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Tara Sweetnam is a first-year student at the Western College of Veterinary Medicine. Submitted photo.

Veterinary medicine right fit for Manitoba student

Tara Sweetnam was 12 years old the first time that she watched a veterinarian perform an embryo transfer at her family’s dairy farm near Winkler, Man. As the practitioner transferred fertilized embryos into the reproductive tract of her favourite cow, Sweetnam was awestruck by the process.

“Through working and interacting with veterinarians at the farm, I had always enjoyed that veterinarians could improve health outcomes of sick animals and work with my parents to help improve the overall herd health of our dairy farm,” says Sweetnam, a first-year student at the Western College of Veterinary Medicine (WCVM).

“From that point on, I wanted to be a veterinarian.”

Sweetnam had started feeding calves and milking cows at a young age, but animal health hadn’t been a big concern for her until she joined the South-East 4-H Dairy club and began raising her own 4-H heifer. She became focused on ensuring that her calf was thriving and doing well.

As she showed and judged dairy cattle through 4-H, Sweetnam developed a real appreciation for quality cattle. For several years, she competed on Team Manitoba, exhibiting, fitting and judging dairy cattle at the annual Western Canadian Classic (WCC) Junior Dairy Show — a competitive show open to 4-H club members.

“I became involved with showing as my father is an official judge and grew up showing in Ireland,” says Sweetnam. “Although the WCC highlights some of the best heifers, showmen and fitters in the West, the main highlight of the show is the connections made across Western Canada of similar interests and backgrounds within the dairy industry.”

Sweetnam maintained those connections while attending the University of Saskatchewan (USask) where she completed a Bachelor of Science in Agriculture degree. By majoring in animal sciences, she was able to obtain the prerequisites needed for veterinary medicine while expanding her knowledge in food animal production.

She also stayed connected to the dairy industry by joining and eventually becoming president of the USask Dairy Team. She and her teammates were thrilled to attend the 2019 World Dairy Expo in Madison, Wis.

“It was an amazing experience to see the most up-to-date technology in the dairy industry alongside some of the best cattle,” says Sweetnam, who toured several dairy farms in the Madison area during her visit.

In addition to working with dairy cattle, Sweetnam volunteered at the Morden Veterinary Clinic and worked as a summer intern at Alta Genetics’ Doug Blair Sire Production and Housing Center in Crossfield, Alta. She also assisted with research at the USask Rayner Research and Teaching Facility in Saskatoon.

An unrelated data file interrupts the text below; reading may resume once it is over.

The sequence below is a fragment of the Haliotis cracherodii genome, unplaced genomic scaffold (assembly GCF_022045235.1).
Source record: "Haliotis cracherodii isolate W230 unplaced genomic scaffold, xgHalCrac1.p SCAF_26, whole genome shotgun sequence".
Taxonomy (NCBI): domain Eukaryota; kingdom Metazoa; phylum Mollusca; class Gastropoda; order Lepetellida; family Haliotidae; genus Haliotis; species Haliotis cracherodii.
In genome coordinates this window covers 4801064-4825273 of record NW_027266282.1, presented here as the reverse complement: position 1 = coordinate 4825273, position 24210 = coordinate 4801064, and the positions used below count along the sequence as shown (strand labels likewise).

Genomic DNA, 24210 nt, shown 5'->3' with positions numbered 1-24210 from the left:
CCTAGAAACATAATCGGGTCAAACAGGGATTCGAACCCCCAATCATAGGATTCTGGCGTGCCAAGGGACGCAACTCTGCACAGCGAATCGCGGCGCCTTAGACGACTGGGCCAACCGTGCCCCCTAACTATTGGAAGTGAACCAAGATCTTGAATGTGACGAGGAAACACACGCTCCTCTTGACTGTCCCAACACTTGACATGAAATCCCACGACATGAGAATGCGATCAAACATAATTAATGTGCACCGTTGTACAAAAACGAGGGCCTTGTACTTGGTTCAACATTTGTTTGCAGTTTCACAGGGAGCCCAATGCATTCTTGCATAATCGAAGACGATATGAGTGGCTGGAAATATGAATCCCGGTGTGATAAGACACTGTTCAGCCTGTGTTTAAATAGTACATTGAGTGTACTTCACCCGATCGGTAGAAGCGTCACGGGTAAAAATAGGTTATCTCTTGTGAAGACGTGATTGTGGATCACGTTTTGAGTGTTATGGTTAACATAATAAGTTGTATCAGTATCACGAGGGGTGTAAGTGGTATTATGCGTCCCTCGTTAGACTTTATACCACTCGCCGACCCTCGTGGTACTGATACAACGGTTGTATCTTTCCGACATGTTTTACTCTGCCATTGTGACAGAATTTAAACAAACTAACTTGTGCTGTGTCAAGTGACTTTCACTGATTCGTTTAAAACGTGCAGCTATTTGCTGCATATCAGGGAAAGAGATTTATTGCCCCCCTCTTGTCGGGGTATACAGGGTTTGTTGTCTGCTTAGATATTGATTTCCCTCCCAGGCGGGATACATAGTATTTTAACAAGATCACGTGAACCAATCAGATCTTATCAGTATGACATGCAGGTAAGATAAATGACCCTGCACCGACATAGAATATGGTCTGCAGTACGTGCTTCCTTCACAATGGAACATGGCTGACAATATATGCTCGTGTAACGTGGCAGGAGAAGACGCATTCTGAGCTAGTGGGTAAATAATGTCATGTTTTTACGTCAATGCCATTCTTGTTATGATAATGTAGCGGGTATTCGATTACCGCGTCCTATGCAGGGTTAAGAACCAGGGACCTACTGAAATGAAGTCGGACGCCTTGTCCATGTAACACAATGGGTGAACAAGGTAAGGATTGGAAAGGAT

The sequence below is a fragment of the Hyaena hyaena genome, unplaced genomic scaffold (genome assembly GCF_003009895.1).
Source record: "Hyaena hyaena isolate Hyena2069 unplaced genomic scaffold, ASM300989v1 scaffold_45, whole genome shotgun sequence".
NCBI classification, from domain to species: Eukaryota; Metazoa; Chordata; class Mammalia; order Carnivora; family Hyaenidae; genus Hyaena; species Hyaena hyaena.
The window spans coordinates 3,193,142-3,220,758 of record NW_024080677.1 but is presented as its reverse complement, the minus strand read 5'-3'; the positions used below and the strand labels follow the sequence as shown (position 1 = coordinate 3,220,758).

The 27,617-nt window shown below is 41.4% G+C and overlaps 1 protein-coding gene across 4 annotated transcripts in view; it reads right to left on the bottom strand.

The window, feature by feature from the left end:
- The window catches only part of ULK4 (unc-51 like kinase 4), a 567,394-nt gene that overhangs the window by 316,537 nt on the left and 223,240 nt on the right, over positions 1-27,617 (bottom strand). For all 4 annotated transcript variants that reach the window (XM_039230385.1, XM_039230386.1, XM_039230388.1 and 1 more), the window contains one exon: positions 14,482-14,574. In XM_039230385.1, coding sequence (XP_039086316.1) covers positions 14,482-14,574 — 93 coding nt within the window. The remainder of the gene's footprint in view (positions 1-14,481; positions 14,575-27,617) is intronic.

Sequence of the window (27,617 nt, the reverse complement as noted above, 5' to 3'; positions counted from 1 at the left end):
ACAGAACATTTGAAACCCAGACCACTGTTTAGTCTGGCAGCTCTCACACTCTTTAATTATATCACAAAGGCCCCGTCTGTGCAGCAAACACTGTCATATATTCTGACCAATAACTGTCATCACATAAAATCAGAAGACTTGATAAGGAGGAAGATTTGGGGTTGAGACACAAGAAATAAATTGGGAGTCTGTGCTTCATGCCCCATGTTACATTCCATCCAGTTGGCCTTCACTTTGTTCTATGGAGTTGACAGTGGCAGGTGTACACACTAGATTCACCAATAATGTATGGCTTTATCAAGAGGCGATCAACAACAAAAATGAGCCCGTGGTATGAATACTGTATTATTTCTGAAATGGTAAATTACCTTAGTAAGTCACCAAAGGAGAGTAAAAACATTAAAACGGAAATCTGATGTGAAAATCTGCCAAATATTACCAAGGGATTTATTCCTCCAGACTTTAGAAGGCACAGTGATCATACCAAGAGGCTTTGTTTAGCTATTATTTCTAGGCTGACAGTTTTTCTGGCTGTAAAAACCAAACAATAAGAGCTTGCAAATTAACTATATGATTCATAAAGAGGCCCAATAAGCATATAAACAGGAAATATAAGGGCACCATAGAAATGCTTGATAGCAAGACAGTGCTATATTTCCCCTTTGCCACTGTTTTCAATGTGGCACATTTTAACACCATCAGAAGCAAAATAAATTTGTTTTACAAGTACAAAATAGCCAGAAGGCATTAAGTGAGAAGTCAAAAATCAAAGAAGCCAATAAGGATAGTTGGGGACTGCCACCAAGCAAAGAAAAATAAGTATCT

While Sweetnam remained focused on becoming a veterinarian, she also strived to maintain her connection to family and to the Irish heritage that her parents had left behind when they immigrated to Canada in 2000.

“Wanting to maintain a cultural connection to Ireland, they had me learn Irish dance and fiddle at a young age,” Sweetnam says. “What I most enjoy is the lively and upbeat rhythms of Irish jigs which seem to have an almost electric effect amongst people — getting them to move to the rhythm.”

In August 2021, Sweetnam began her veterinary studies at the WCVM. While her favourite subjects so far have been disease ecology and immunology, she’s enjoying all opportunities to learn more hands-on clinical skills while building connections with classmates and faculty.

For now, her future plans involve working in a large animal practice somewhere on the Prairies. She also anticipates increasing her knowledge in preventive medicine and embryo transfer, and she ultimately hopes to operate her own farm some day.

“Coming from a farm and connecting with others within the agricultural industry has allowed me to gain a producer’s perspective in many situations, and that can ease communication and understanding,” says Sweetnam.

“What I enjoy most is when all calves in a calf barn are doing well … eager to suckle, with their ears up and interested. It is a satisfying feeling to see them grow and thrive into heifers, and then into milking cows.”

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